Smith County Official Defends Controversial New Stop Signs

The new stop signs don't seem to be slowing down traffic on Old Omen Road.

"If there's a speeding problem then enforcement is what's necessary," said David Bailey, concerned driver.

"People are probably doing 60 or 70 down here through this intersection," said Cindy Hatfield, nearby resident.

"My wife and I have both nearly been hit twice from people running the stop signs," said Bill O'Neal, concerned driver.

A dangerous situation. That's exactly why Smith County Commissioner Bill McGinnis said they installed the signs.

"One time when I pulled out, I was surprised by a large truck coming over the hill at a high speed. It was a dangerous situation and the county was responding to people who were having difficulty getting out onto traffic," McGinnis said.

The Smith County Road and Bridge Department said the Commissioners Court approved the new signs on December 17th.

Nearby residents said the signs went up with hardly any notice to them. Now that they are up, many would like to see some flashing lights or at least some markings on the road to help prevent potential accidents.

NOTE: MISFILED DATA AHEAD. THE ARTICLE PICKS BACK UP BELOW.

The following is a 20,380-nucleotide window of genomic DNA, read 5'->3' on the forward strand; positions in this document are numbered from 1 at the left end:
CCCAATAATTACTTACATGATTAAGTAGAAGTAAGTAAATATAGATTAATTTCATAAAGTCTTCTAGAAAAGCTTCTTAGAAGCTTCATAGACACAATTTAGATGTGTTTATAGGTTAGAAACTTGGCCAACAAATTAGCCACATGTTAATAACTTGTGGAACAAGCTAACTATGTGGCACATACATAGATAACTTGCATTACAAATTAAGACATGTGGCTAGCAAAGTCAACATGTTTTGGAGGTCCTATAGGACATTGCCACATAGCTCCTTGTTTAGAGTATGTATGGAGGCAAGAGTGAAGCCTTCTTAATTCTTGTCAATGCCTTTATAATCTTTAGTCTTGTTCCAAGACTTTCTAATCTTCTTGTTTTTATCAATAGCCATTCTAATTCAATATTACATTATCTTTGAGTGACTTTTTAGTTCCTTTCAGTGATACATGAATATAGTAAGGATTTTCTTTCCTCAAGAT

"It's very confusing," said Hatfield.  "There seems to be a lot of hand signaling going on."

"They have some small warning signs, but people are so used to driving out here without them a lot of people aren't paying any attention," said O'Neal.

Commissioner McGinnis said the county did not do a traffic study, mainly because there's no county engineer right now.

"An engineering study is not mandated and we did not do one on that intersection," said McGinnis.  "When we get a county engineer on-board I'd be happy have that new engineer and I intend to have that county engineer look at it. If there's a better way of doing, I'm all for it."

County officials add taking the law in your own hands and pulling the signs down is the worst thing to do, as it will only confuse drivers even more.

"I just would ask that the folks out there bear with us and try to get used to them," said McGinnis.

"Until folks can get used to them, they definitely create a more dangerous situation," said O'Neal.

"Nobody knows whether to come or go.  They need to study it," said Hatfield.

Commissioner McGinnis said they do plan on adding road markings at those stop signs. If someone is caught vandalizing the signs, he said they will be prosecuted and face several charges.

Courtney Lane, Reporting